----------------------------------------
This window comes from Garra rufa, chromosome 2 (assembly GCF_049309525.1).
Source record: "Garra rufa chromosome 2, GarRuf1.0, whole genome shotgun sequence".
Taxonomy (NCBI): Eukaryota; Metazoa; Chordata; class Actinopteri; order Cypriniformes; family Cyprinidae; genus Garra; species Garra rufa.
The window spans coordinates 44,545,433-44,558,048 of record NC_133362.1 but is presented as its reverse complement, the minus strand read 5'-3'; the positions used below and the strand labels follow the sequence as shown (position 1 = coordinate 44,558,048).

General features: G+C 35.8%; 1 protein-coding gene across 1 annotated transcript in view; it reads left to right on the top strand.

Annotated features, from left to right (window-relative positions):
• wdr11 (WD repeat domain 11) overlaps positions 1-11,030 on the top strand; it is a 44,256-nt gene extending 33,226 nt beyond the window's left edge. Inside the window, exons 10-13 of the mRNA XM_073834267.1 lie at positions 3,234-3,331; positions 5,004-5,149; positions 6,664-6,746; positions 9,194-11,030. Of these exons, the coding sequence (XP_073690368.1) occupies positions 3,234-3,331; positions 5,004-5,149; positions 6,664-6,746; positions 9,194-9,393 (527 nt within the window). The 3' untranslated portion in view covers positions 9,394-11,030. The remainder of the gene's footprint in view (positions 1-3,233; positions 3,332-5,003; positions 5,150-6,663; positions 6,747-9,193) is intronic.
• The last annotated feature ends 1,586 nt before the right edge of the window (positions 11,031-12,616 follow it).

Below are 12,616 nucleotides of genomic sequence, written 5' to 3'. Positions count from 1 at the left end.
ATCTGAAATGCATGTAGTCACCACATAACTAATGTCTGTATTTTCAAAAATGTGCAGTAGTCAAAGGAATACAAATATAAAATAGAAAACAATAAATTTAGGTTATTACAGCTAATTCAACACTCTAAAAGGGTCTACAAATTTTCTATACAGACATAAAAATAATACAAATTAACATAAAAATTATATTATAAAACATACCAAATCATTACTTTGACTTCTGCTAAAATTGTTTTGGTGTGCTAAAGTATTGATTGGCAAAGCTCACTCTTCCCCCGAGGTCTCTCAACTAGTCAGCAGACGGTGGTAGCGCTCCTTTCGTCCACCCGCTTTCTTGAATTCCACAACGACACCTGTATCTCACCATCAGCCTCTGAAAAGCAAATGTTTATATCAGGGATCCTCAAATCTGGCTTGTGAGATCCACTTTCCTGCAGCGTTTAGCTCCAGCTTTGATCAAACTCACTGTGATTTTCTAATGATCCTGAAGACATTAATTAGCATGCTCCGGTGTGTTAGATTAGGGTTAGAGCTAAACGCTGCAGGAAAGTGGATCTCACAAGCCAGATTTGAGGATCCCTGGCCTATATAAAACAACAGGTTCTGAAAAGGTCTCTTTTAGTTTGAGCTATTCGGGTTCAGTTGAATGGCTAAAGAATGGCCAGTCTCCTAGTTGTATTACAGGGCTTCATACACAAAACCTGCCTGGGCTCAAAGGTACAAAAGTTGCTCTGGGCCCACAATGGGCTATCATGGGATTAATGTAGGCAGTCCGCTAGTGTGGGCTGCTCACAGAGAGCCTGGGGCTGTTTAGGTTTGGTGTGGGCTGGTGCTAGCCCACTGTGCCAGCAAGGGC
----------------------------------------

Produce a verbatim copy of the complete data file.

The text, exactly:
This window comes from Garra rufa, chromosome 2 (assembly GCF_049309525.1).
Source record: "Garra rufa chromosome 2, GarRuf1.0, whole genome shotgun sequence".
Taxonomy (NCBI): Eukaryota; Metazoa; Chordata; class Actinopteri; order Cypriniformes; family Cyprinidae; genus Garra; species Garra rufa.
The window spans coordinates 44,545,433-44,558,048 of record NC_133362.1 but is presented as its reverse complement, the minus strand read 5'-3'; the positions used below and the strand labels follow the sequence as shown (position 1 = coordinate 44,558,048).

General features: G+C 35.8%; 1 protein-coding gene across 1 annotated transcript in view; it reads left to right on the top strand.

Annotated features, from left to right (window-relative positions):
• wdr11 (WD repeat domain 11) overlaps positions 1-11,030 on the top strand; it is a 44,256-nt gene extending 33,226 nt beyond the window's left edge. Inside the window, exons 10-13 of the mRNA XM_073834267.1 lie at positions 3,234-3,331; positions 5,004-5,149; positions 6,664-6,746; positions 9,194-11,030. Of these exons, the coding sequence (XP_073690368.1) occupies positions 3,234-3,331; positions 5,004-5,149; positions 6,664-6,746; positions 9,194-9,393 (527 nt within the window). The 3' untranslated portion in view covers positions 9,394-11,030. The remainder of the gene's footprint in view (positions 1-3,233; positions 3,332-5,003; positions 5,150-6,663; positions 6,747-9,193) is intronic.
• The last annotated feature ends 1,586 nt before the right edge of the window (positions 11,031-12,616 follow it).

Below are 12,616 nucleotides of genomic sequence, written 5' to 3'. Positions count from 1 at the left end.
ATCTGAAATGCATGTAGTCACCACATAACTAATGTCTGTATTTTCAAAAATGTGCAGTAGTCAAAGGAATACAAATATAAAATAGAAAACAATAAATTTAGGTTATTACAGCTAATTCAACACTCTAAAAGGGTCTACAAATTTTCTATACAGACATAAAAATAATACAAATTAACATAAAAATTATATTATAAAACATACCAAATCATTACTTTGACTTCTGCTAAAATTGTTTTGGTGTGCTAAAGTATTGATTGGCAAAGCTCACTCTTCCCCCGAGGTCTCTCAACTAGTCAGCAGACGGTGGTAGCGCTCCTTTCGTCCACCCGCTTTCTTGAATTCCACAACGACACCTGTATCTCACCATCAGCCTCTGAAAAGCAAATGTTTATATCAGGGATCCTCAAATCTGGCTTGTGAGATCCACTTTCCTGCAGCGTTTAGCTCCAGCTTTGATCAAACTCACTGTGATTTTCTAATGATCCTGAAGACATTAATTAGCATGCTCCGGTGTGTTAGATTAGGGTTAGAGCTAAACGCTGCAGGAAAGTGGATCTCACAAGCCAGATTTGAGGATCCCTGGCCTATATAAAACAACAGGTTCTGAAAAGGTCTCTTTTAGTTTGAGCTATTCGGGTTCAGTTGAATGGCTAAAGAATGGCCAGTCTCCTAGTTGTATTACAGGGCTTCATACACAAAACCTGCCTGGGCTCAAAGGTACAAAAGTTGCTCTGGGCCCACAATGGGCTATCATGGGATTAATGTAGGCAGTCCGCTAGTGTGGGCTGCTCACAGAGAGCCTGGGGCTGTTTAGGTTTGGTGTGGGCTGGTGCTAGCCCACTGTGCCAGCAAGGGC